Even more boldly, the Carvakas denied the authority of all scriptures. First, they said, knowledge based on verbal testimony is inferential. The scriptures, they continued, are characterised by three faults: falsity, self-contradiction and tautology, or false logic. Based on such a theory of knowledge, the Carvakas instead put forward an idea of ‘reductive’ materialism, according to which the four elements – earth, water, fire and air – are thought to be the only original components of being; all other forms are, thus, products of their composition. In this way, consciousness would be thought to arise from the material structure of the body, and it – rather than a soul – would characterise (and perish with) the body.

Ajita Keshakambalin, a prominent Carvaka and a contemporary of the Buddha, proclaimed that humans literally go from earth to earth, ashes to ashes, dust to dust. “Man is formed of the four elements,” he wrote. “When he dies, earth returns to the aggregate of earth, water to water, fire to fire, and air to air, while his senses vanish into space … When the body dies both fool and wise alike are cut off and perish. They do not survive after death.”

According to the Carvakas, the ‘soul’ is merely the body qualified by intelligence. It has no existence apart from the body, only this world exists, there is no beyond – the Vedas are a cheat, the “incoherent rhapsodies of knaves”, which serve to make men submissive through fear and ritual. Nature is indifferent to good and evil, and history does not bear witness to divine providence; rather, pleasure and pain are the central facts of life. Virtue and vice are not absolute, but are mere social conventions. The Carvakas advised:

While life is yours, live joyously;
None can escape Death’s searching eye:
When once this frame of ours they burn,
How shall it e’er again return?

The Carvakas particularly mocked religious ceremony, calling them inventions of the Brahmins to ensure their own livelihood. The authors of the Vedas were “buffoons, knaves and demons”. Those who make ritual offerings of food to the dead, why do they not feed the hungry around them? Like the other two heterodox schools, Jainism and Buddhism, they criticised the caste system, and stood opposed to the ritual sacrifice of animals. When the Brahmins defended the latter, claiming that the sacrificed beast goes straight to swarga loka, the interim heaven before rebirth, the Carvakas asked why the Brahmins did not kill their aged parents to hasten their arrival in Swarga Loka. “If he who departs from the body goes to another world,” they asked, “how is it that he comes not back again, restless for love of his kindred?”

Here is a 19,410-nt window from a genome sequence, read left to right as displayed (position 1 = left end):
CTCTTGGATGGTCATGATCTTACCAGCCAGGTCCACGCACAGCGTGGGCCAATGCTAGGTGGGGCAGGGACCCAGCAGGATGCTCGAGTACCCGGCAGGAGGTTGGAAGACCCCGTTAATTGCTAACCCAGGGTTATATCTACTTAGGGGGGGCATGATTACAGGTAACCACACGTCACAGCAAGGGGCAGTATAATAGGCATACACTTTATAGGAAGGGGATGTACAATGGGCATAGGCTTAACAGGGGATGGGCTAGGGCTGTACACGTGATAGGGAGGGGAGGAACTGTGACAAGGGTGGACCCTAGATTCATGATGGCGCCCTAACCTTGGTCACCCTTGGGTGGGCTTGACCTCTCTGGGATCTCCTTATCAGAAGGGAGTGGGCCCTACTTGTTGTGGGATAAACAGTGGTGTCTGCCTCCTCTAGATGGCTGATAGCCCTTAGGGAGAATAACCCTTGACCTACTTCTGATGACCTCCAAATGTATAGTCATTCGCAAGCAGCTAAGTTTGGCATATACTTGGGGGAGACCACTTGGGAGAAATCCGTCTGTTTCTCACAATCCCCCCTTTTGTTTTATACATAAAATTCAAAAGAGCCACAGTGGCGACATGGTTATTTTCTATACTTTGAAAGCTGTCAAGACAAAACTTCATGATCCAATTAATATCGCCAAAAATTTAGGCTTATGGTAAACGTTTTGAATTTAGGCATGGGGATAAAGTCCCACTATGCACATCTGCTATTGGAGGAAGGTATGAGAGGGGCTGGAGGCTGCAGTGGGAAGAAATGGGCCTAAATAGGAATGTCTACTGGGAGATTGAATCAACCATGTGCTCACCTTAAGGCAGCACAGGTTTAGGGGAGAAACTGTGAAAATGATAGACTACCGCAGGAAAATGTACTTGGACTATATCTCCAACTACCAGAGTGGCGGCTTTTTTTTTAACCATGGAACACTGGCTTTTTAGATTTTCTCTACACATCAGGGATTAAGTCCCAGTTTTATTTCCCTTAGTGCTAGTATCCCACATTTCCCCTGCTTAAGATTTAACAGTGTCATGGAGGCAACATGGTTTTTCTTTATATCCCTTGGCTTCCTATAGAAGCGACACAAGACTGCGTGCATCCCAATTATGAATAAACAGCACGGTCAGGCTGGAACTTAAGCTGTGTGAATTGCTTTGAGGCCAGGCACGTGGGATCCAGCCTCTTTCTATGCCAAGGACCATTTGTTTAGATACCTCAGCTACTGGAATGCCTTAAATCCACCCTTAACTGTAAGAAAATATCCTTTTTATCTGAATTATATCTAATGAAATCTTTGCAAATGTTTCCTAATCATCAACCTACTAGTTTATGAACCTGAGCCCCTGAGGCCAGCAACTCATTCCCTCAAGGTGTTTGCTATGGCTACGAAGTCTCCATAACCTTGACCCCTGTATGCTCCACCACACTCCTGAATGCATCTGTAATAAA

Pleasurably, sensibly, nobly, justly

Echoes of Carvaka thought appear in the Ramayana of Valmiki. In the epic, Ram is not the god that he later became, but rather is an epic hero, who, as Amartya Sen has noted, has “many good qualities and some weaknesses, including a tendency to harbor suspicions about his wife Sita’s faithfulness.” In that version, a pundit named Javali “not only does not treat Ram as God, he calls his actions ‘foolish’ (‘especially for’, as Javali puts it, ‘an intelligent and wise man’).” Echoing Carvaka doctrine, Javali even asserts that “there is no after-world, nor any religious practice for attaining that … the injunctions about the worship of gods, sacrifice, gifts and penance have been laid down in the [scriptures] by clever people, just to rule over [other] people.”

In their ethics, the Carvakas upheld a kind of hedonism. The only goal people ought to pursue, they said, is maximising sensual pleasure while avoiding pain, the kind that proceeds from overindulgence and instant gratification. As is common with confrontational schools of thought, they were accused of “immoral practices”, and depicted as “hedonists advocating a policy of total opportunism … described as addressing princes, whom they urged to act exclusively in their own self-interest, thus providing the intellectual climate in which a text such as Kautilya’s Arthashastra (“Handbook of Profit”) could be written” – a text that elevated the material wellbeing of both the nation and its people, and favoured an autocratic state to realise it.

By the 15th century, Carvaka doctrine had largely disappeared, perhaps a casualty of the same religious wave that swept the Subcontinent from the south and which helped push Buddhism out of India – namely, Bhakti, or devotional Hinduism. But the doctrine’s erstwhile importance is confirmed by the lengthy attempts to refute it found in both Buddhist and orthodox Hindu philosophical texts (some written as late as the 14th century). For instance, in the ninth century, Jayanta Bhatta refuted the Carvaka view that inference is not a means of valid knowledge; Udayana, in the 10th century, challenged the Carvaka identification of the self with the body; and in his 11th-century allegorical drama Prabodhacandrodaya, Krsnamisra refuted the Carvakas through ridicule and caricature.

These refutations also constitute the main sources of our knowledge of the Carvaka doctrine, since none of the original Carvaka works has survived. It may well be that the Buddhists felt threatened by the Carvaka emphasis on pleasure, rather than on suffering. Just as the Stoics of ancient Greece and Rome resemble the Buddhists in their emphasis on mental tranquillity through self-awareness and the reining-in of the ego and selfish desire, the Epicureans (the Stoics’ intellectual opponents) are reminiscent of the Carvakas, who likewise disavowed irresponsible sensualism and upheld ethical ideals similar to the Epicureans.

What defines the Carvaka is not their atheism. After all, two of the six orthodox schools of ancient Hinduism, Samkhya and Mimamsa, were also atheistic. Rather, it is their total rejection of all that is otherworldly – the authority of the Vedas, and all of the rituals and customs derived from them. Though the Carvaka were forgotten long ago, their spirit lives on today in all those who risk something to defy an orthodox tradition, ritual or otherworldly idea.

Namit Arora is a travel photographer, writer and creator of Shunya, an online photo journal on India. He divides his time between San Francisco and New Delhi.